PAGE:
Ulysses is one of the greatest literary works in the English language. It created a stir as soon as it was published in 1922, partly because of the experimental nature of the writing and formal design and partly because in certain passages it contained more than usually explicit language. Indeed, the book was banned in this country until 1936, and a New York court required expert witnesses to testify to its artistic merit. Despite such auspicious notoriety, Ulysses has remained more famous than popular, and for one simple reason: it is a very difficult book to read. Not as difficult as Joyce’s final novel, Finnegans Wake, to be sure, but difficult nevertheless. The proof of its greatness, however, is that it rewards effort with an endless feast of delights, the more delightful for being hard won.

Different trains of thought constantly intercut one another

Put simply, Ulysses is an account of a single day in Dublin, June 16th 1904, seen from the perspective of three characters: Stephen Dedalus, Leopold Bloom and Bloom’s wife, Molly. Readers of Joyce’s earlier novel, A Portrait of the Artist as a Young Man, will recall Stephen Dedalus as its central character – Joyce’s own alter ego. Indeed, the confusion of fact with fiction continues in Ulysses. Virtually all the characters, from Bloom himself to the dozens of Dubliners with whom he collides during the course of the day, are based in some way on real people known to Joyce, just as all the references to the streets and buildings of Dublin are factually correct in every detail.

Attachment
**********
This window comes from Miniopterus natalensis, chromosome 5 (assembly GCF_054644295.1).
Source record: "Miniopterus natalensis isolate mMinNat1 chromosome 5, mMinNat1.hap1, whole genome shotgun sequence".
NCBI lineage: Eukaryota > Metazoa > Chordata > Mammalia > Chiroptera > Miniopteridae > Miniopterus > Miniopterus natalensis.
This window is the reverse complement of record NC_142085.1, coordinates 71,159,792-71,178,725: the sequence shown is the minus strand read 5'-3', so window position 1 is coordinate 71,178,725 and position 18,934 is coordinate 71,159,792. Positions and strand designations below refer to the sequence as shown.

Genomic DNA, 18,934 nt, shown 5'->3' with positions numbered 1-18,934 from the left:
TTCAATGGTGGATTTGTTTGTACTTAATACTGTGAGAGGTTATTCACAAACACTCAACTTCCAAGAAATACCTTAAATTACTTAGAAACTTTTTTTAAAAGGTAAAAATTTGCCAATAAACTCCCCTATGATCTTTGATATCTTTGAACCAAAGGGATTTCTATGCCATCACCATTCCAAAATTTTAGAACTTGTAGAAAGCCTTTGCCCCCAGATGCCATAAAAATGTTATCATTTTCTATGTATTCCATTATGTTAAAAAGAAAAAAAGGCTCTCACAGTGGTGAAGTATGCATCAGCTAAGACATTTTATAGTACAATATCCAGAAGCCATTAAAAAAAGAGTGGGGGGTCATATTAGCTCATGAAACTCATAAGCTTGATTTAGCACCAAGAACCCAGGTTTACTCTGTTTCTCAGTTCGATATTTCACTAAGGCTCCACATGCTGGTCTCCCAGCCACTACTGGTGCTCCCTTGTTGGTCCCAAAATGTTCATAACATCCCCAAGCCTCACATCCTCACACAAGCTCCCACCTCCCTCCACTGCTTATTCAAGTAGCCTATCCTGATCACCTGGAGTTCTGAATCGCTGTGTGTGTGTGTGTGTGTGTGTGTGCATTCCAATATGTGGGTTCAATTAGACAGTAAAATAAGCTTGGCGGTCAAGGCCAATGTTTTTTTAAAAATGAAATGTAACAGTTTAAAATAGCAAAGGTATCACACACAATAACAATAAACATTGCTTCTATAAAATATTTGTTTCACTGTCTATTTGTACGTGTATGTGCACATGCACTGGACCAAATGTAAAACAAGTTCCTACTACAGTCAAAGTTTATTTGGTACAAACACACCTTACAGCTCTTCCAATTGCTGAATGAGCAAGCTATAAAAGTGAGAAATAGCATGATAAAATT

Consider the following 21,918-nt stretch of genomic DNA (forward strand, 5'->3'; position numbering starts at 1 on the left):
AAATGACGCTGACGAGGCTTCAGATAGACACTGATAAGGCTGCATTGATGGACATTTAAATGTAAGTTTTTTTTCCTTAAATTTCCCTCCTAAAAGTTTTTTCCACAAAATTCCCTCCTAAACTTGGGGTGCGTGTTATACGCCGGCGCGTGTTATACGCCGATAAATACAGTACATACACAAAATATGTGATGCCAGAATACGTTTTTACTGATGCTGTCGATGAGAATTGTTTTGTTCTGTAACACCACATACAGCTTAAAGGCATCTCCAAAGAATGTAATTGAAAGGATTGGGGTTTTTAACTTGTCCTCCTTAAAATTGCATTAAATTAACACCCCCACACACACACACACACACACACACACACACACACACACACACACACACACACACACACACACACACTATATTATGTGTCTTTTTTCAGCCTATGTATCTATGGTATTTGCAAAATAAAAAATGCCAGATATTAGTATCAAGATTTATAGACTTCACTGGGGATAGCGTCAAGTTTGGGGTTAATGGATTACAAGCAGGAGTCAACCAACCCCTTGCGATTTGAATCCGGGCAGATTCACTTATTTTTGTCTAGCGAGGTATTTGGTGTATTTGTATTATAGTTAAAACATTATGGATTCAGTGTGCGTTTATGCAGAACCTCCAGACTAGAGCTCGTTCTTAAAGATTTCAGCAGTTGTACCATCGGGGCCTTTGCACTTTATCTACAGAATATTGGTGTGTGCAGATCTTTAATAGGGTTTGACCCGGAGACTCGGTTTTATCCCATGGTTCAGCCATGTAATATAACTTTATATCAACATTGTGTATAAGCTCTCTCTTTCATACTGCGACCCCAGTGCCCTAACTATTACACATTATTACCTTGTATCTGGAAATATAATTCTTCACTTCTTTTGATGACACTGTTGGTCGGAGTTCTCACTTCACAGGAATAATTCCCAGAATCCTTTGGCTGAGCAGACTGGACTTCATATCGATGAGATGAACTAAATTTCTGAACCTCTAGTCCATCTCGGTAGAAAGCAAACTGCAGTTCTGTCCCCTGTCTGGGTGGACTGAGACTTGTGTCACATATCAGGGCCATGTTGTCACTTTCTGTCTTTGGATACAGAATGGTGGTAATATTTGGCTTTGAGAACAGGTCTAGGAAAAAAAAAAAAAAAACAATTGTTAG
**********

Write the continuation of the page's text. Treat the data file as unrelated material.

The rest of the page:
Leopold Bloom, an advertising canvasser, is the real protagonist of this novel. He is Ulysses. ‘Ulysses’ was the Roman name for Odysseus, and this novel is, in one way, an updated version of Homer’s epic tale: the Odyssey. In Homer, Odysseus wanders for several years over several seas, before returning home at last to his faithful wife Penelope. In Joyce’s novel, Bloom wanders for but a day through the streets of Dublin, before returning at last to his faithless wife Molly. In Homer, Odysseus escapes from the cave of the one-eyed Cyclops, the Cyclops hurling rocks after his ship as he sails away. In Joyce, a drunken Irish nationalist, blinded by the sun in his eye, hurls a biscuit tin after Bloom (Jewish, and therefore a foreigner) as he makes his escape on a jaunting car. This is one of the many hundreds of clever parallels with the Odyssey, most of them so subtle that they go unnoticed.